Travel: A constant window on the past

The German town of Konstanz mixes medieval austerity with a modern sensuality.
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The Independent Culture
Forget the stultifying gentrification implied by its Hotel du Lac image. Forget, too, sedate afternoon perambulations along the lakeshore to imbibe the brisk air wafting down from the distant Alps. Instead, take in its voluptuous women. For Konstanz (long-known to the English as Constance), the far-south German city located cheek by jowl against the Swiss border, is an altogether more stimulating place than its stiff Germanic image might suggest.

Konstanz is sculpturally challenged by voluptuous women. Well, to be precise, by two such women. One of them is easily spotted at the city's lakeside harbour. The other is more difficult to find. She's on the opposite side of town to the harbour, in the pedestrianised central reservation of the busy Untere Laube road. Both of them get a mention - quite a lengthy one - in the town's tourist-trail leaflet, shoehorned in among write-ups on vast numbers of buildings which date from the Middle Ages or even earlier. For me, punch-drunk from reading about "rare Renaissance doors, windows from the Gothic period" and centuries-old buildings, Peter Lenk's irreverent sculptures came not only as a relief. They are an absolute delight.

His particularly sensual female figure, a slowly revolving, cream-coloured, stone-look statue 25 feet high is called "Imperia". She has decorated the entrance to Konstanz harbour since she was erected in 1993. A gorgeous figure, seductively exposing one very shapely leg (replete with ankle chain) and a large proportion of her sizeable breasts, what message she gives to unsuspecting tourists arriving here by boat across Lake Constance I cannot possibly imagine.

Over on the Untere Laube on the west side of town, the plethora of stone figures are further examples of Peter Lenk's scurrilous tradition.

Centred around a set of fountains, the 30 characters represent a satirical look at modern society. Corpulent old men recline with their obese legs immersed in fountain water, whiling away their time; infants with dummies turn car steering wheels; a Cupid with traditional bow and arrow plus less traditional flying goggles; even the Pope (perhaps not the present one) falling out of a coach with three buxom wenches, ready for a night on the town - while above him are the heavenly hosts (wearing gas masks for some reason still unclear to me).

Plus the voluptuous woman, this one with more make-up and smaller than harbour-front Imperia.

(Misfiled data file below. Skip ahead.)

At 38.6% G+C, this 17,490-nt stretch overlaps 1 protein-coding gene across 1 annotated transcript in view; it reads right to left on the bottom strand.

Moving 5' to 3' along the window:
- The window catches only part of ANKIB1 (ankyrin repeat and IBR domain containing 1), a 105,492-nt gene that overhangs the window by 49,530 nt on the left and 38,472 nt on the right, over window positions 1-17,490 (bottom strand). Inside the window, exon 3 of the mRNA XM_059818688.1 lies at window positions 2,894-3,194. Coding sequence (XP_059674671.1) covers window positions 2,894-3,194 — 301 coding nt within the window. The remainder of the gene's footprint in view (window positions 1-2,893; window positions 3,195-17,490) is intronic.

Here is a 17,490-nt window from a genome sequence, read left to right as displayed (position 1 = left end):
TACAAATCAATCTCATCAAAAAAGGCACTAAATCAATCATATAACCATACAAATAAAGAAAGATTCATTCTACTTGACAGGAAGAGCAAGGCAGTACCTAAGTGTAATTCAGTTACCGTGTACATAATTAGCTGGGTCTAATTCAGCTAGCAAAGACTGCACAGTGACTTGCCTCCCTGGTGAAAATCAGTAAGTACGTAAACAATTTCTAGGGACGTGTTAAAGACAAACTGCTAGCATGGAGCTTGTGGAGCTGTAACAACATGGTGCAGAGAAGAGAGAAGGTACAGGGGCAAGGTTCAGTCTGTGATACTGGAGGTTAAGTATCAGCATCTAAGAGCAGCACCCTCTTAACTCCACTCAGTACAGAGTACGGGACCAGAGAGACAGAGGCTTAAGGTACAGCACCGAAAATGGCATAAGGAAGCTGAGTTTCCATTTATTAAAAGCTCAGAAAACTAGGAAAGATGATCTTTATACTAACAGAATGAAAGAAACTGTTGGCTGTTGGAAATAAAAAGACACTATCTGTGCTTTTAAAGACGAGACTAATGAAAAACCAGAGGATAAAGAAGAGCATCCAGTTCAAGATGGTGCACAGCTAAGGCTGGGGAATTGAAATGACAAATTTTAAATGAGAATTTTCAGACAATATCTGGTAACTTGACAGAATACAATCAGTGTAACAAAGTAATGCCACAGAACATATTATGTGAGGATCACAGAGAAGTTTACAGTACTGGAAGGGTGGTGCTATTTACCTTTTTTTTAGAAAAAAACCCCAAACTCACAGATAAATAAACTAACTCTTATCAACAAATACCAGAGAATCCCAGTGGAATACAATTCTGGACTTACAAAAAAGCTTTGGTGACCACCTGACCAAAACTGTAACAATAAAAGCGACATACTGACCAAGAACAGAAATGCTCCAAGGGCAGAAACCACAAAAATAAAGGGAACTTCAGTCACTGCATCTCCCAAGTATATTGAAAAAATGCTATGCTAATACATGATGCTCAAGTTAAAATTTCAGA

You have to admire the citizens of Konstanz for their artistic bravura. Not that one expects it here. The clusters of medieval buildings, the narrow, cobbled back streets and the clean and tidy Lutheran image of this most southern of German towns don't lead you to expect such challenges to convention. Perhaps it is also why on the wall of the 14th-century Lanzenhof building opposite, a crucifix faces the Lenk fountains. A suggestion of forgiveness perhaps?

The more conventional sights of the city are all in the tourist-trail leaflet. The trail begins at the railway station, as good a place as any, I suppose. Slavishly following it would take several hours. I managed about a third, picking out what seemed like the most interesting bits.

Probably the most impressive structure is the Konzil or council building by the harbour. Grey rendered and rather dull and barn-like externally, it was built as a grain store way back in 1388. Today, it is used as a meeting and conference centre. Inside, the huge solid oak pillars supporting the equally massive oak ceiling and roof timbers can't fail to impress. And, I was told, they are the originals.

The main conference room is the very place in which, for three long days in November 1417, the Catholic church's then 53 cardinals, all in their brilliant scarlet robes, sat in a huddle to fix the election of Pope Martin V, the only Pope ever elected on German soil.

From the Konzil building, it's a shortish walk through the town's public gardens on the lakeshore, and along the bank of the Rhine flowing into Lake Constance, to the historic Niederburg district of the city.

The oldest part of Konstanz, with part-timbered houses from the 14th and 15th centuries, is, according to the town trail "a maze of narrow medieval lanes, many of them still cobbled". I found it a tad disappointing. True, there are quite a lot of houses dating from the late Middle Ages, but much renovated and altered.

Niederburg leads one to Konstanz's massive, pale-grey stone, Romanesque cathedral which, for the next few years at least, will be undergoing exterior renovation. If you have the time and the energy, climb the steps inside the 250ft spire. From the very top on a clear day, you might spot Bregenz in Austria, which is nearly 30 miles away.

If traipsing around historic buildings and streets isn't to your liking, try a boat trip on Lake Constance. Two thirds of its shore is in Germany, the rest in Austria or Switzerland. A regular ferry plies to the picturesque German village of Meersburg. It costs just DM2.40 (77p).

From there you can pick up ferries to other lakeside towns. On a warm day, with distant views of the snow-capped eastern Swiss and Austrian Alps touching the clouds, it's well worth a trip. And you get a close- up of imperious Imperia's well-endowed figure for free.

Fact File

Getting there: by air, the most convenient gateway is Zurich, across the border in Switzerland. British Airways (0345 222111) and Swissair (0171-434 7300) fly from Heathrow; BA also flies from Gatwick, Newcastle and Southampton. Starting prices are around pounds 125 return. There are four direct trains a day from Zurich airport to Konstanz, taking 65 minutes.

German National Tourist Office, 65 Curzon Street, London W1Y 5NE (0891 600100)

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